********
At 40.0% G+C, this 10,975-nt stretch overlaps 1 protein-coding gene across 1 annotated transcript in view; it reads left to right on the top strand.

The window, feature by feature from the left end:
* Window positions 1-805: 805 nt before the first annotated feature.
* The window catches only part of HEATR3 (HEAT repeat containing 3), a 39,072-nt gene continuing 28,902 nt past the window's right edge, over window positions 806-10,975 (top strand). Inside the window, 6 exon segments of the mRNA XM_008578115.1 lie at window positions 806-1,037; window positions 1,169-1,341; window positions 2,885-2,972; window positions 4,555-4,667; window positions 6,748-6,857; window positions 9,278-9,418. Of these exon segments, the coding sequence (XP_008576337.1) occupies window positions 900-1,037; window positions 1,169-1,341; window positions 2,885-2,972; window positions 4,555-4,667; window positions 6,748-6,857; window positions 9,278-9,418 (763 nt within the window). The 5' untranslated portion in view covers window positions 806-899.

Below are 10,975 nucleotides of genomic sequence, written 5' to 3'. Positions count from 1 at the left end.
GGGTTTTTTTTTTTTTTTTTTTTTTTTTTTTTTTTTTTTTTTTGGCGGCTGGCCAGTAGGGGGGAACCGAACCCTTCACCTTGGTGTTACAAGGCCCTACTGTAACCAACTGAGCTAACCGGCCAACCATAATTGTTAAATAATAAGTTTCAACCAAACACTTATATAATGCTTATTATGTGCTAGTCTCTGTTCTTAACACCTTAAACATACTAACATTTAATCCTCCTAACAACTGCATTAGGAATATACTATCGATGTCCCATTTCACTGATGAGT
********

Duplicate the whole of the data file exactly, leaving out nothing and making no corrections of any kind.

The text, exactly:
At 40.0% G+C, this 10,975-nt stretch overlaps 1 protein-coding gene across 1 annotated transcript in view; it reads left to right on the top strand.

The window, feature by feature from the left end:
* Window positions 1-805: 805 nt before the first annotated feature.
* The window catches only part of HEATR3 (HEAT repeat containing 3), a 39,072-nt gene continuing 28,902 nt past the window's right edge, over window positions 806-10,975 (top strand). Inside the window, 6 exon segments of the mRNA XM_008578115.1 lie at window positions 806-1,037; window positions 1,169-1,341; window positions 2,885-2,972; window positions 4,555-4,667; window positions 6,748-6,857; window positions 9,278-9,418. Of these exon segments, the coding sequence (XP_008576337.1) occupies window positions 900-1,037; window positions 1,169-1,341; window positions 2,885-2,972; window positions 4,555-4,667; window positions 6,748-6,857; window positions 9,278-9,418 (763 nt within the window). The 5' untranslated portion in view covers window positions 806-899.

Below are 10,975 nucleotides of genomic sequence, written 5' to 3'. Positions count from 1 at the left end.
GGGTTTTTTTTTTTTTTTTTTTTTTTTTTTTTTTTTTTTTTTTGGCGGCTGGCCAGTAGGGGGGAACCGAACCCTTCACCTTGGTGTTACAAGGCCCTACTGTAACCAACTGAGCTAACCGGCCAACCATAATTGTTAAATAATAAGTTTCAACCAAACACTTATATAATGCTTATTATGTGCTAGTCTCTGTTCTTAACACCTTAAACATACTAACATTTAATCCTCCTAACAACTGCATTAGGAATATACTATCGATGTCCCATTTCACTGATGAGT